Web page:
Students and faculty delivered a petition signed by nearly 2,500 students opposing the recent course cancellations. When they unrolled the long list of signatures, it reached from the lobby all the way up the stairs to the chancellor’s office door, a physical display of growing dissent. And with the cuts’ affect already resulting in the cancellation of 27 foreign language courses alone, student anger over the course cancellations is building.

Matt Lambert, a CCSF student for several years, said he’d been informed just that morning that his photography class had been cancelled. He said he’d “spent all day this morning talking to people who were in a similar situation as I am, everybody has a class being cut somewhere. So how come classes are being cut, when supposedly City College is getting cash from Proposition A, how come with all that cash classes are still being cut?”

Proposition A, a special tax approved by voters in November of 2012, provides for a new channel of funding for CCSF with a $79 parcel tax. This tax was intended to help the relieve a bit of the struggle that’s burdened the college as of late, but now students and faculty are finding themselves fending off class cuts as enrollment declines under the ongoing threat that the school could lose its accreditation.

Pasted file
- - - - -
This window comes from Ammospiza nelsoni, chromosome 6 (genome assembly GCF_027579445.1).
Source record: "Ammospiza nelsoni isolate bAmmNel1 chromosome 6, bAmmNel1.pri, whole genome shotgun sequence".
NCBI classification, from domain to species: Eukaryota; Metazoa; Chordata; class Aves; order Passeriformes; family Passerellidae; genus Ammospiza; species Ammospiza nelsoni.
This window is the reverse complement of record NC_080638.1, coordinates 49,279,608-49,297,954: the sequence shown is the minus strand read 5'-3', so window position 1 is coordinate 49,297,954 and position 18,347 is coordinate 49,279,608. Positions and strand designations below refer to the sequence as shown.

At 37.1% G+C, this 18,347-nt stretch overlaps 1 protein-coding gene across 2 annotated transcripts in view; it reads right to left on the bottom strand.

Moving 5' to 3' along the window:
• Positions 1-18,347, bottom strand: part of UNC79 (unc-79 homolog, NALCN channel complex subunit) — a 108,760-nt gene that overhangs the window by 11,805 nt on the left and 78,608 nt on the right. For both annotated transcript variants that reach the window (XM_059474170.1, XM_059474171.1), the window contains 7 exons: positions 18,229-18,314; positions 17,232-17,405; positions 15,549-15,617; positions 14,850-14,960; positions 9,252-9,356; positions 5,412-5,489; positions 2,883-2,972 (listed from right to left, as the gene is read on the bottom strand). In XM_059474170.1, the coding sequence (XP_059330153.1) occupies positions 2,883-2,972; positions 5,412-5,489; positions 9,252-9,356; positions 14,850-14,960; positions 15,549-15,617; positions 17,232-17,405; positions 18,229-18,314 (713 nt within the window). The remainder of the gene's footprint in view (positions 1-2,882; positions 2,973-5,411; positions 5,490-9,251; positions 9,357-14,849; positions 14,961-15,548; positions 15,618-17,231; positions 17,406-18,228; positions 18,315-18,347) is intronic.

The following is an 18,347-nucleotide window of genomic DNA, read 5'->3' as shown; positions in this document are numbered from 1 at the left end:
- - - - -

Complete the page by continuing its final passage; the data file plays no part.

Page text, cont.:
The meeting with the chancellor was intended to be an open discussion, but in the end, only three individuals were permitted to speak to Tyler face-to-face. A chancellor’s assistant informed the crowd the only three members–including faculty union AFT 2121 president Alisa Messer–were allowed to enter the office and represent the instructors and staff. While students were told they would have to follow the proper channels in order to arrange a formal meeting, many students regarded the move as a cop-out.

Following the meeting, Messer provided a recap. “They say they’re looking at the class numbers, and looking at what they did cut, and making sure they didn’t make any big mistakes,” she told the Bay Guardian. “And maybe they should reconsider or learn something from what they do cut. They did say that they will be setting up quite a number late start classes, which is all news to us. But we made it really clear about the quality of education, and the trust that students have in getting their education at City College, and that it is not the right time to be cutting classes.”